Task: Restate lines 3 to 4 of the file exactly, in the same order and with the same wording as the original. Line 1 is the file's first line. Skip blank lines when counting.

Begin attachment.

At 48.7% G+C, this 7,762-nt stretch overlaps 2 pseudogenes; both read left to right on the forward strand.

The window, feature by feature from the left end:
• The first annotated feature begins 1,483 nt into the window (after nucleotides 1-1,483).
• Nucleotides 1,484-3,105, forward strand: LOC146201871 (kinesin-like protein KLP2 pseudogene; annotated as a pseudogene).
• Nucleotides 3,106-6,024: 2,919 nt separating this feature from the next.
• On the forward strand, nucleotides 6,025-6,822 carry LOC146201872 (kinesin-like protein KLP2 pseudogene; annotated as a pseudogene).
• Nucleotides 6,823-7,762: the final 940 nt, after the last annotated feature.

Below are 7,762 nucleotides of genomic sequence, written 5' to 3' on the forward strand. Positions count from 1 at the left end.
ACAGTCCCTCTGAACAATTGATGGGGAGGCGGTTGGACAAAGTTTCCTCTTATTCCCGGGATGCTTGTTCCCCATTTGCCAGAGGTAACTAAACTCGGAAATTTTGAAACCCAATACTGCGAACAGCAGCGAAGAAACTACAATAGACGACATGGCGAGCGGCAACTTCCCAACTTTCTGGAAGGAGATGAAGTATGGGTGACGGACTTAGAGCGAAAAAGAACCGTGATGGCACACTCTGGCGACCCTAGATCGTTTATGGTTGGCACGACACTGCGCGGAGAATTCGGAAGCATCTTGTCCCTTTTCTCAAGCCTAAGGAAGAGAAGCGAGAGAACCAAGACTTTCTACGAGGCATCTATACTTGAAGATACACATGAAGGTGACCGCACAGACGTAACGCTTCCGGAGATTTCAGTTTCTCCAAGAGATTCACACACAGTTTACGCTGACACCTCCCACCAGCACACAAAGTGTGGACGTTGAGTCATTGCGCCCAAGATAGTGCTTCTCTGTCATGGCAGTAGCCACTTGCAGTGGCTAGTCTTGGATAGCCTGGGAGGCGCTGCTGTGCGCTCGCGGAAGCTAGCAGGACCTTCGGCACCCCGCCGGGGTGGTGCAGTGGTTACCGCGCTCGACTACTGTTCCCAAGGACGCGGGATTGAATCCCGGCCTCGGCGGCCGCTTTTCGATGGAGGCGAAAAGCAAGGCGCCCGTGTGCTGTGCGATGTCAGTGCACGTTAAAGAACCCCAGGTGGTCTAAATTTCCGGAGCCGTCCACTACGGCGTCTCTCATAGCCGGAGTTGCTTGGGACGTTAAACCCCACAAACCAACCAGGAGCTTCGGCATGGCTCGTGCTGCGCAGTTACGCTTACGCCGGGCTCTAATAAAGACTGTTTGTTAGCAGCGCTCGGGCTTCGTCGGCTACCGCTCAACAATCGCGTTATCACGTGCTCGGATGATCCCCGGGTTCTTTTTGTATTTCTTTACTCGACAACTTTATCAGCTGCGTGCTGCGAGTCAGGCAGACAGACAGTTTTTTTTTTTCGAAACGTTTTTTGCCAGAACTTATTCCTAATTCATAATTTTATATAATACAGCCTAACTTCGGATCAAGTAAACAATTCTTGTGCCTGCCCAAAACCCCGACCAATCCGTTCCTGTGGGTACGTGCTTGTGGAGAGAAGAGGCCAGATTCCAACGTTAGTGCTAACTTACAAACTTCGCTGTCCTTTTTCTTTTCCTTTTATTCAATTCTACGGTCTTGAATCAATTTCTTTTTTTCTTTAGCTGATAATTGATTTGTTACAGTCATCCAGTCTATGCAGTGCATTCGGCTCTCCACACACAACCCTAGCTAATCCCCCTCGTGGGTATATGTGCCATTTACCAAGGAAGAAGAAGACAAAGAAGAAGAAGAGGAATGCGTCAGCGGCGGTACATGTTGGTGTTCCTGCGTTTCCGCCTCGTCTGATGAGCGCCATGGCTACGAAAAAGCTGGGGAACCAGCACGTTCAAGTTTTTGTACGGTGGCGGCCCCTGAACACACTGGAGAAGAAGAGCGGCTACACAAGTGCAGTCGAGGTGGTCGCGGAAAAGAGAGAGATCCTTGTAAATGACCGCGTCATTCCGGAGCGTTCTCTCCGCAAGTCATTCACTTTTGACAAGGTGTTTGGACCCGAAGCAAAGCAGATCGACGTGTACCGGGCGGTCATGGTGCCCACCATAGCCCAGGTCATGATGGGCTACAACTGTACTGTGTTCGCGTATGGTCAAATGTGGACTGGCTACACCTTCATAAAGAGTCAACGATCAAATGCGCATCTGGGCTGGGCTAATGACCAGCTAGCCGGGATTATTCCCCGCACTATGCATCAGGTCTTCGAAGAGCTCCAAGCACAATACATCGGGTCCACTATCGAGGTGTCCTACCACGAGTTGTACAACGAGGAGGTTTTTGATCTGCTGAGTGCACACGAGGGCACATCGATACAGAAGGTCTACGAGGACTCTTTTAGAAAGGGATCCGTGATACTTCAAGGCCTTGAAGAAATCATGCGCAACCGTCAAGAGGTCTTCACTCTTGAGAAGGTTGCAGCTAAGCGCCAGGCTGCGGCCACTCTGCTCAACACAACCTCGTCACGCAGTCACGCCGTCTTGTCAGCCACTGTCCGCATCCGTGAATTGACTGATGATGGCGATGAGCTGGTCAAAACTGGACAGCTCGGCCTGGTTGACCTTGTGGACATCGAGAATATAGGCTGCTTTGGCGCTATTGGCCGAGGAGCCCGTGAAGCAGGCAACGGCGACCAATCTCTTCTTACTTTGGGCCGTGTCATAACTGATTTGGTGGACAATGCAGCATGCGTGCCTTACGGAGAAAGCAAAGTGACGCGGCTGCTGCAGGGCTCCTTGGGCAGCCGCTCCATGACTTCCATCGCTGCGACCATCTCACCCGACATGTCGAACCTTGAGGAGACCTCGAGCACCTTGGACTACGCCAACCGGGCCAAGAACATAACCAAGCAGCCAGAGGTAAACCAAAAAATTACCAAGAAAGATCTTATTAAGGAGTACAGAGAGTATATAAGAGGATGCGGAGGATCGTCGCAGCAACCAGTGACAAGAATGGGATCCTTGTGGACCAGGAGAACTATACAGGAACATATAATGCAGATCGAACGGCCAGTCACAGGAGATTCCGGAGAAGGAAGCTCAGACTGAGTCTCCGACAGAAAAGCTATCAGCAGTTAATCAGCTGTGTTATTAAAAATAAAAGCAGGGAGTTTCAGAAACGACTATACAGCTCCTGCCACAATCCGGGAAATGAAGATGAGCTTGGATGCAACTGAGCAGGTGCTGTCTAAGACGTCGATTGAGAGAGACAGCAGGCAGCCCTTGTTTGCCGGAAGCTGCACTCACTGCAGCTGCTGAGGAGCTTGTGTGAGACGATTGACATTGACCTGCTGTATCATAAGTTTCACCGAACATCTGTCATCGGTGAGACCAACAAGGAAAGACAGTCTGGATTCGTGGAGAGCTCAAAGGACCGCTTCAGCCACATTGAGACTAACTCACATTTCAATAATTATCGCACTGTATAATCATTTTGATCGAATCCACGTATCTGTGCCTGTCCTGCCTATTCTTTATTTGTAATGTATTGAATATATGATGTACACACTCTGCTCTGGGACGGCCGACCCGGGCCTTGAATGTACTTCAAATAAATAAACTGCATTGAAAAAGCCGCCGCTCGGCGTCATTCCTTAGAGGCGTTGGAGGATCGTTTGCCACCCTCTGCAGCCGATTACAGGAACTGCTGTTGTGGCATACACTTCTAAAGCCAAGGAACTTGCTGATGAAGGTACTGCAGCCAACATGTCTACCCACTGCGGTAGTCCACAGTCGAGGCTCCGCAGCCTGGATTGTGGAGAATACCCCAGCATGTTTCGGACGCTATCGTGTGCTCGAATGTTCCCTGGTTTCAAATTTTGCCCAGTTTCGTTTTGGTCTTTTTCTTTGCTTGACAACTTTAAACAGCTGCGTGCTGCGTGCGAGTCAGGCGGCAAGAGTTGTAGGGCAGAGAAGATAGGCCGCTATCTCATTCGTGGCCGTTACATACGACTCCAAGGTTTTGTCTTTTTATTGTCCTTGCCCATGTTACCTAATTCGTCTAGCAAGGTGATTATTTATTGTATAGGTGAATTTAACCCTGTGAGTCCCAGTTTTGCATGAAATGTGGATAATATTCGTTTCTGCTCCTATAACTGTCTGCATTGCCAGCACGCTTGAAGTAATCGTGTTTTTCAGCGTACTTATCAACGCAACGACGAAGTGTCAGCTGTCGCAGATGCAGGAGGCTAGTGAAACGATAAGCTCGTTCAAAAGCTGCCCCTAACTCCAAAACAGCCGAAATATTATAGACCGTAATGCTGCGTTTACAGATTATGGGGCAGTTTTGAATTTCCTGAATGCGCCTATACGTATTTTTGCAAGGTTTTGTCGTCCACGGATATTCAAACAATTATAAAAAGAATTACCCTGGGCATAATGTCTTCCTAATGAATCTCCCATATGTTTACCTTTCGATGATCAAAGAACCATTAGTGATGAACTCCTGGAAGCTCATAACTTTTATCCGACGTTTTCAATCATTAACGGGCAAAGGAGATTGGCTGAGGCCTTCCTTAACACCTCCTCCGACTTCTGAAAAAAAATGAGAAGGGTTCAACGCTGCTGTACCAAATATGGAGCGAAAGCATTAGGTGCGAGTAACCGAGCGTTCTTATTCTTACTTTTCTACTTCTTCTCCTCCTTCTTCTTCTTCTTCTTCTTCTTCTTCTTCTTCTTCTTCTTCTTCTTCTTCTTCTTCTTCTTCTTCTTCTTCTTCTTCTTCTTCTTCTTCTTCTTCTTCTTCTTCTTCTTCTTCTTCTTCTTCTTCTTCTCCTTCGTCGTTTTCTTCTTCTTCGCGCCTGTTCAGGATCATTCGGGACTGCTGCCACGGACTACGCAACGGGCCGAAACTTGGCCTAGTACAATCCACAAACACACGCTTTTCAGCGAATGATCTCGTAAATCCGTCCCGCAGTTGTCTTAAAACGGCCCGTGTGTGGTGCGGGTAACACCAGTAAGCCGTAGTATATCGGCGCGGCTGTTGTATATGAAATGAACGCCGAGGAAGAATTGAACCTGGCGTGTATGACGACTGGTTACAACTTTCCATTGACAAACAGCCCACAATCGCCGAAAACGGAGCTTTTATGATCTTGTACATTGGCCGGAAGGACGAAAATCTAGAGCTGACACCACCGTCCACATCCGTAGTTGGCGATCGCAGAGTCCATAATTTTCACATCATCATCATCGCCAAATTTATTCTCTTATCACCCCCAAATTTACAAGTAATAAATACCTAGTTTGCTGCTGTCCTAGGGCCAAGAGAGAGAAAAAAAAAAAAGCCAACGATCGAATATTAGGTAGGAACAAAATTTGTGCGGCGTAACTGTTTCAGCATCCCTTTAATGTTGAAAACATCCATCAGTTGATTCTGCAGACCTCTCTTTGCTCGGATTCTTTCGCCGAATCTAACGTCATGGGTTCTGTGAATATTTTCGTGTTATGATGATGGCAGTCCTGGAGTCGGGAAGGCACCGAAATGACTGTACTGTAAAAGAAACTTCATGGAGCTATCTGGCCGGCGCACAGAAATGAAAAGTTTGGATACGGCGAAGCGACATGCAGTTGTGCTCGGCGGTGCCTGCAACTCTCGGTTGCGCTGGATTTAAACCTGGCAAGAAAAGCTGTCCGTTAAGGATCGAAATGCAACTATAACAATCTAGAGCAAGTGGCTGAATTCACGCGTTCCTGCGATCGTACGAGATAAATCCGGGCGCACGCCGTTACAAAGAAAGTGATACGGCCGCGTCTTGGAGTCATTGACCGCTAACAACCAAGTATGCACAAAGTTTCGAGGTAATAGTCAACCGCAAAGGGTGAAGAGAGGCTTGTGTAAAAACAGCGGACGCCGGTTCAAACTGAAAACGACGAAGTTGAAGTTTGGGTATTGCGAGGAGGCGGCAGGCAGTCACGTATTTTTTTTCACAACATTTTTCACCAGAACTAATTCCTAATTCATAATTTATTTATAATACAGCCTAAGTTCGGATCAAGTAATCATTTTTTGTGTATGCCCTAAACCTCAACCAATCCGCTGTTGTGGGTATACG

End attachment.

• The first annotated feature begins 1,483 nt into the window (after nucleotides 1-1,483).
• Nucleotides 1,484-3,105, forward strand: LOC146201871 (kinesin-like protein KLP2 pseudogene; annotated as a pseudogene).